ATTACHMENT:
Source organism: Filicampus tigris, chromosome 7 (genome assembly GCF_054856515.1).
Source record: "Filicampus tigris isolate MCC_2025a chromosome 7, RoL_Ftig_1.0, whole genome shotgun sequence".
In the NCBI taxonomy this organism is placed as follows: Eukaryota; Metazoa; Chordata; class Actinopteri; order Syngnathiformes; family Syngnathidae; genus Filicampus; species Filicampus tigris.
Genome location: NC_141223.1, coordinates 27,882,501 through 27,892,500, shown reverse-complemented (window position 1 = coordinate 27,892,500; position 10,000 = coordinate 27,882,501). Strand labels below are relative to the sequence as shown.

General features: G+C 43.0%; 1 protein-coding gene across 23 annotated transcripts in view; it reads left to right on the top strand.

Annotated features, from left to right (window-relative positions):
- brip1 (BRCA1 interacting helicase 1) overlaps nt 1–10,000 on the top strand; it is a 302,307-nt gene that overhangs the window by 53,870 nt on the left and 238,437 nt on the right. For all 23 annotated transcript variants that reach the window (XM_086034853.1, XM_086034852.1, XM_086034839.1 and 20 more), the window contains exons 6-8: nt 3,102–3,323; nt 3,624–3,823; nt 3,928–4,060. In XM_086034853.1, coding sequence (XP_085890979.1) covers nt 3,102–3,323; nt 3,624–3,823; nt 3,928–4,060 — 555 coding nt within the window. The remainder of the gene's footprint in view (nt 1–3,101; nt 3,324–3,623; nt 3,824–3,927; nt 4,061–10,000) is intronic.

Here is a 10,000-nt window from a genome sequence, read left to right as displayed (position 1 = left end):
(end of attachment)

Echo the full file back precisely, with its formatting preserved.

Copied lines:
Source organism: Filicampus tigris, chromosome 7 (genome assembly GCF_054856515.1).
Source record: "Filicampus tigris isolate MCC_2025a chromosome 7, RoL_Ftig_1.0, whole genome shotgun sequence".
In the NCBI taxonomy this organism is placed as follows: Eukaryota; Metazoa; Chordata; class Actinopteri; order Syngnathiformes; family Syngnathidae; genus Filicampus; species Filicampus tigris.
Genome location: NC_141223.1, coordinates 27,882,501 through 27,892,500, shown reverse-complemented (window position 1 = coordinate 27,892,500; position 10,000 = coordinate 27,882,501). Strand labels below are relative to the sequence as shown.

General features: G+C 43.0%; 1 protein-coding gene across 23 annotated transcripts in view; it reads left to right on the top strand.

Annotated features, from left to right (window-relative positions):
- brip1 (BRCA1 interacting helicase 1) overlaps nt 1–10,000 on the top strand; it is a 302,307-nt gene that overhangs the window by 53,870 nt on the left and 238,437 nt on the right. For all 23 annotated transcript variants that reach the window (XM_086034853.1, XM_086034852.1, XM_086034839.1 and 20 more), the window contains exons 6-8: nt 3,102–3,323; nt 3,624–3,823; nt 3,928–4,060. In XM_086034853.1, coding sequence (XP_085890979.1) covers nt 3,102–3,323; nt 3,624–3,823; nt 3,928–4,060 — 555 coding nt within the window. The remainder of the gene's footprint in view (nt 1–3,101; nt 3,324–3,623; nt 3,824–3,927; nt 4,061–10,000) is intronic.

Here is a 10,000-nt window from a genome sequence, read left to right as displayed (position 1 = left end):